For the freight world holiday shipping or for shippers in any peak season (such as those who ship plants for the spring time) it gets chaotic, everyone is trying to clear docs, empty warehouses, and get their books in order. Holidays are always difficult to work around in our industry. We lose valuable transit days with shipments when carriers aren’t moving freight. Add to that, the fact that the winter holidays are occurring during the time of year where the weather is already affecting a large portion of the country. So there are multiple obstacles to overcome this time of year. Holiday shipping time also brings customers that ship primarily for this season. They are shipping products specifically geared towards the holidays, so their shipment counts increase exponentially. The closer it gets to the actual holidays themselves, the more urgent a customer’s needs become to ship the product out so it leaves their location in enough time to get to the destination with the missing transit days accounted for. We wanted to bring you some quick strategies and tips that can help your holiday shipping woes or at any time of the year where you experience an increase in shipping volumes.
Holiday shipping prices for 2015 are pretty similar to what they were last year, only a bit lower thanks to an ease in capacity. The truckload market spiked last year about this time and the prices have gone down some. This isn’t necessarily surprising, so let’s focus on the areas of the country where you CAN look to save some money. Holiday shipping prices going INTO California and heading west are looking good. As the shipping gears begin to grind, the retail industry is filling up trucks moving out of California to the rest of the country. Though rates coming out of California are high, you can get a deal if you’re moving freight back west. It’s important at this time to gather quotes and execute with trusted partners.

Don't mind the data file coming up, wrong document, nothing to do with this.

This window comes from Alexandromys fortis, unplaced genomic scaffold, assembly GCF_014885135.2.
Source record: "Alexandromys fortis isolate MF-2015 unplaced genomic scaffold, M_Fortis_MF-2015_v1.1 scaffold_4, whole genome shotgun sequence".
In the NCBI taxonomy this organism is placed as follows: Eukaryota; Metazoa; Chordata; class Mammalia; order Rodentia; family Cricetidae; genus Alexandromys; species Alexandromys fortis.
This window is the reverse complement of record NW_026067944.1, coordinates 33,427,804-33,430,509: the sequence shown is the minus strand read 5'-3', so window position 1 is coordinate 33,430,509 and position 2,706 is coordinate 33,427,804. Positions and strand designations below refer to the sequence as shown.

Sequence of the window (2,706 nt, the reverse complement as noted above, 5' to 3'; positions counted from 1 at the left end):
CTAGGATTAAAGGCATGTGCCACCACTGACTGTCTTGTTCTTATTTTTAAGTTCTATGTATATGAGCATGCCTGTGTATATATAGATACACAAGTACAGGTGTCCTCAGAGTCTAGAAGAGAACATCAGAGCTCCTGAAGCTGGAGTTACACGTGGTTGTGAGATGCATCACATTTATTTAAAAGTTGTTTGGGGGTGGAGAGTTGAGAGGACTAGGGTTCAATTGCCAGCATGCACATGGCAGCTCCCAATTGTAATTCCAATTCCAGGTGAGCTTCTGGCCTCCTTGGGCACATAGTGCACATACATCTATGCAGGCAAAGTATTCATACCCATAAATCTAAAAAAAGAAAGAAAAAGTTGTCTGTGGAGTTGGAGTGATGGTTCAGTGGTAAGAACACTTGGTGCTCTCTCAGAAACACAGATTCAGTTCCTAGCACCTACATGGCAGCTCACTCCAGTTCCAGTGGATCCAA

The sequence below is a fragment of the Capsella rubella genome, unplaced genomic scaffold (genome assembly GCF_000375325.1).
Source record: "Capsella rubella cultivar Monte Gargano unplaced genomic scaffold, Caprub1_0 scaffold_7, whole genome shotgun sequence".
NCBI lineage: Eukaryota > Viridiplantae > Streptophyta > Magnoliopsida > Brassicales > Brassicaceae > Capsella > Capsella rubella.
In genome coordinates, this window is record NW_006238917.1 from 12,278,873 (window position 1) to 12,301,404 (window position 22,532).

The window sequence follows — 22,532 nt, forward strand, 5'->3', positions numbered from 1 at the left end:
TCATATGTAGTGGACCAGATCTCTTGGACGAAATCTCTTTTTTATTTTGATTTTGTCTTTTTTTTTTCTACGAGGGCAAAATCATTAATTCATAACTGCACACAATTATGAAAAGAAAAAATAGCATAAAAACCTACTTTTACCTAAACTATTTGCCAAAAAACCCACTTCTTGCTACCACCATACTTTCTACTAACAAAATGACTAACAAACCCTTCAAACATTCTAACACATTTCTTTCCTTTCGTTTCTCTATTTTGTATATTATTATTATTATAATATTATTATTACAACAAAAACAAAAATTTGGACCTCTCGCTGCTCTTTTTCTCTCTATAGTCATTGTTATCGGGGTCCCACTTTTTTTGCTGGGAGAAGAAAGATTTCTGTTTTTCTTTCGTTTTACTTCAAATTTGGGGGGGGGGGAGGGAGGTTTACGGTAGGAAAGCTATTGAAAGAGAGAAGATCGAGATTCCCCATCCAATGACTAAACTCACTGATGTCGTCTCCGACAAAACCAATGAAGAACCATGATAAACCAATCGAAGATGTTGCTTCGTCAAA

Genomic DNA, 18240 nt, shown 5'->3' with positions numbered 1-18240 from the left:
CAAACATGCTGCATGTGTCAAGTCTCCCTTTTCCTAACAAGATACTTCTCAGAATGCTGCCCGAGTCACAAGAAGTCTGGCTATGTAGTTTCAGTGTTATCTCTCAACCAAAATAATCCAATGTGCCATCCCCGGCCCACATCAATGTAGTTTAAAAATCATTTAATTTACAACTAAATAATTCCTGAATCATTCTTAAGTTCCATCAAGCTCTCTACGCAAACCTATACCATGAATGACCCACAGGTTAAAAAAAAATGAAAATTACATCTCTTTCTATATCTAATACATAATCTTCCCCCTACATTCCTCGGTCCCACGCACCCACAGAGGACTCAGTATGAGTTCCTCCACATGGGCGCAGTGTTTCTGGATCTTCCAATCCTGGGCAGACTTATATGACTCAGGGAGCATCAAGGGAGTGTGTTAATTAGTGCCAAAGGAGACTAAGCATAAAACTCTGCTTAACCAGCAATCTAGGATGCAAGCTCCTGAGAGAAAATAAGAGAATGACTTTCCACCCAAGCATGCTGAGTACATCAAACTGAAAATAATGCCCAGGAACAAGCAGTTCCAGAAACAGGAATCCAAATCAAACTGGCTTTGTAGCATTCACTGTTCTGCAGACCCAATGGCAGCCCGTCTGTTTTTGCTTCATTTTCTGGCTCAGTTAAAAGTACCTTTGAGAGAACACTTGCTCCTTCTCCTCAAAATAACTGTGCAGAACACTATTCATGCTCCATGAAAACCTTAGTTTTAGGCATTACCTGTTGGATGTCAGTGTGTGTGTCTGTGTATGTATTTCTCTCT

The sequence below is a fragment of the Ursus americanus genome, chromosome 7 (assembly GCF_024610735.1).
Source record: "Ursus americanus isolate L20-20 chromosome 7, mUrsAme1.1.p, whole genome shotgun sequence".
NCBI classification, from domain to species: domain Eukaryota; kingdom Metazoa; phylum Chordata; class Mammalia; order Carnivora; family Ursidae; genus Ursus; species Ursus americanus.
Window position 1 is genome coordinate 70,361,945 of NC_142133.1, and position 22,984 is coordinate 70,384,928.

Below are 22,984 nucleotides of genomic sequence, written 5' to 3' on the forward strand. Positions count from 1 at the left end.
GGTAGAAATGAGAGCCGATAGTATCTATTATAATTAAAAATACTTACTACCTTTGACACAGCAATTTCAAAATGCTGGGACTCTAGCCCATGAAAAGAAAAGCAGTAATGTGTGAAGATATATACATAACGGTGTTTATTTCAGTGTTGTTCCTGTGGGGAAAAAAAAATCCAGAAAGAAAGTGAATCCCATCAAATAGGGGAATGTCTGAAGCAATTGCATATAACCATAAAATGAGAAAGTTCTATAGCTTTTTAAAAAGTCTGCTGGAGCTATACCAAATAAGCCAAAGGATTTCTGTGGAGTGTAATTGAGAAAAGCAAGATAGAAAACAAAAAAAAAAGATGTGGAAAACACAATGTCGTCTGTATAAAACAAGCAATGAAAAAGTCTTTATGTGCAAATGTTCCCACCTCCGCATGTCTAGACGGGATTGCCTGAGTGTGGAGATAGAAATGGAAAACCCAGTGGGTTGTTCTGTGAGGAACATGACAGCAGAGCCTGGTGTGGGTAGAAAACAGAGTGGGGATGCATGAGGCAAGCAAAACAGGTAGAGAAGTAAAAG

Another good place to save money on your holiday shipping prices? The east. With all the retail coming out of the west, freight rates in the east are going to be a bit lower due to supply and demand forces at play. However, plan a bit more time as the weather delays that could hit your freight as winter buckles down. Another thing to keep in mind when it comes to holiday shipping for 2014 is the Christmas tree monster. If you’re shipping in Oregon, Washington, or the Carolinas then lanes are at capacity. Why? They’re full up with giant Christmas trees. Consider this if you are shipping into these areas.